In a word, yes.
But don’t be scared off.
I can honestly tell you that doing the homework was crucial to turning around my own marriage when I first went through as a participant.
The better question to answer first, then, may be Why?
I’ll explain by telling you how (and why) it worked for us.
For the first four years of our marriage, Daniel and I were what John Gottman’s team of marriage experts would label “terminally unhappy.”
We had no intention of divorcing, but we were miserable and couldn’t figure out how to fix things.
We were constantly disrespecting each other, we couldn’t have a fair fight, we couldn’t communicate, and we had trust issues with each other. We tried everything that we could think of - classes at church, marriage books, prayer groups, retreats, friends, counselors - but we couldn’t get the help that we needed.
We didn’t know what we didn’t know, and no one else seemed to know either.
When we finally found The Marriage School, we started to understand what was going wrong.
We began to recognize our destructive patterns and learn about the tools that would build the marriage. It gave us a common language and a playbook with rules.
Most importantly, it gave us hope.
But just being able to conceptualize how a healthy relationship works was not enough to change our dynamic. We needed to practice these newly-discovered skills.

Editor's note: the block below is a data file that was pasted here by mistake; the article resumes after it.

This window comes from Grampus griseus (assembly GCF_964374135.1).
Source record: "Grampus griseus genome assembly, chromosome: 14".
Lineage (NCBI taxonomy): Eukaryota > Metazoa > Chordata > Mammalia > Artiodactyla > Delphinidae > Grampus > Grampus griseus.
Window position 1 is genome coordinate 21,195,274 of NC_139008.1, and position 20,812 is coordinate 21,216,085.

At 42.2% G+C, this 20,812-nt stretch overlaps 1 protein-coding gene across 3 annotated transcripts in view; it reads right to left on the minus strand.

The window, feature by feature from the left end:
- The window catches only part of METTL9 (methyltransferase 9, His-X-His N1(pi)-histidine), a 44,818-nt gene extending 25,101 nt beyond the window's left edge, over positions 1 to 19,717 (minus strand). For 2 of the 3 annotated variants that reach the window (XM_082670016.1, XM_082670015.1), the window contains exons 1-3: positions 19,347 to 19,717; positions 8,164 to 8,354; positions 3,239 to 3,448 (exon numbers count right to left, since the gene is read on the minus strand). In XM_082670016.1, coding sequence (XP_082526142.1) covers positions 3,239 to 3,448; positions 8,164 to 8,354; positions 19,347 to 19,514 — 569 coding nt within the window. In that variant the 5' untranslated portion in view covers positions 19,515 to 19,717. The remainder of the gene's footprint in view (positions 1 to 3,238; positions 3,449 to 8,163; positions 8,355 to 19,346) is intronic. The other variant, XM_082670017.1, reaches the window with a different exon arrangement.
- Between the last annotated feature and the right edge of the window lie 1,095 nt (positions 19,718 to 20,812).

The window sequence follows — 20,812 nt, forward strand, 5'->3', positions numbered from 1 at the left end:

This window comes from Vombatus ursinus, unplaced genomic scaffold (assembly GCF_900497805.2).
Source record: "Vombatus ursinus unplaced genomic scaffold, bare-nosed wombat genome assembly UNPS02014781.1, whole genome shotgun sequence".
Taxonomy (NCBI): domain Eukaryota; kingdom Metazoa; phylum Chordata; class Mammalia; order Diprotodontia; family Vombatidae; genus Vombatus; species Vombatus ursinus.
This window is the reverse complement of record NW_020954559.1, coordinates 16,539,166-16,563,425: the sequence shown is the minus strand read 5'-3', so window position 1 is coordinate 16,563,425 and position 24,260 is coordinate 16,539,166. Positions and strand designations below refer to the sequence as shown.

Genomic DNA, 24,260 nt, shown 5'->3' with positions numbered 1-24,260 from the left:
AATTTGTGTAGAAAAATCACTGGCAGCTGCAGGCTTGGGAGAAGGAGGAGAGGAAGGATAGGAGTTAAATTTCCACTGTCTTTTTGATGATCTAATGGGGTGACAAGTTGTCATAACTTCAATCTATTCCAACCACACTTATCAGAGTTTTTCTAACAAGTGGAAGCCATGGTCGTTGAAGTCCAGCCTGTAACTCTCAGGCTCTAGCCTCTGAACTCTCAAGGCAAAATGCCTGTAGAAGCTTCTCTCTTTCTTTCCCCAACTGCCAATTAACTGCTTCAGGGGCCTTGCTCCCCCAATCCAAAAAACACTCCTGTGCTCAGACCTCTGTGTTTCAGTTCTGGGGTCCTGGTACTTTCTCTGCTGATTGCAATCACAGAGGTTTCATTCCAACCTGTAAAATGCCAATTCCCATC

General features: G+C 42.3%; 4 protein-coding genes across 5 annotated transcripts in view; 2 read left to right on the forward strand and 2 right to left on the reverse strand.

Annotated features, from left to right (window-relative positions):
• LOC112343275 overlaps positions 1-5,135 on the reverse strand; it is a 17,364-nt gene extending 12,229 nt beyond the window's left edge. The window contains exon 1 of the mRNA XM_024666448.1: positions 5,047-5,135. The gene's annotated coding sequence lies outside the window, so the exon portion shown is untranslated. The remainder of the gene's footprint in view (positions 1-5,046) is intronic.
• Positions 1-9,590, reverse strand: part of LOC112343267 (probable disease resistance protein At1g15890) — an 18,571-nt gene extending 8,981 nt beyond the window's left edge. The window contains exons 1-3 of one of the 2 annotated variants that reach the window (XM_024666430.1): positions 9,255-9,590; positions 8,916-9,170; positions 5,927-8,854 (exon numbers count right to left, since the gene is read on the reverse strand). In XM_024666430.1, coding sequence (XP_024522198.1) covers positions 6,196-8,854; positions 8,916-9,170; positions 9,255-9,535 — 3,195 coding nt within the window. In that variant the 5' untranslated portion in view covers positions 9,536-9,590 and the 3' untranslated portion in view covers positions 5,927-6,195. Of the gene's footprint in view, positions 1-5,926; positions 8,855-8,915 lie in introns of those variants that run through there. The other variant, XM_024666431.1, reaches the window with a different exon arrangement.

Many marriage books or workshops are conceptual or theological. They give a great vision of what marriage can and should be, but they don’t necessarily show you how to get there. Rather than just providing information, The Marriage School gives couples the tools for transformation - which includes homework!
Every week, The Marriage School gives participants homework questions related to that week’s topic. Because our program is founded on the principle that “I cannot change my spouse; I can only change myself,” the homework questions are designed to be especially self reflective.
The amazing thing about the homework is that you can either do it together or alone.
Some couples talk through the homework in the car on the drive home. Many couples have a weekly couch date while others choose to do it in public at a restaurant. Some spouses prefer to read through it alone or process it by journaling.
We used to do our homework in the middle of our frequent fights. We were in conflict, but we had our workbook open and were trying to follow the rules for respect, the rules for a fair fight, the steps for forgiveness and reconciliation.
There is no right or wrong way to do the homework - as long as you do it.
And, slowly and surely, the homework gives a safe structure for the difficult conversations. It gives insight and personal revelation. And it gives practice and do-overs.
It took a long time for us to unlearn our bad habits and relearn healthy ones, but it was so worth it. Over time, the fights got shorter and, with newly emerging skills, we were doing less damage. We were able to resolve conflicts, forgive each other, and build trust.
We are still a work in progress and, after 13 years in The Marriage School, we still do our homework.
Proverbs 13:4 says, “The soul of the lazy one craves and gets nothing, But the soul of the diligent is made prosperous.” Like every other endeavor in life, having a successful marriage takes work. And it is so worth it.
We invite you to join us and take The Marriage School’s 6-month challenge.
Your marriage is worth the effort.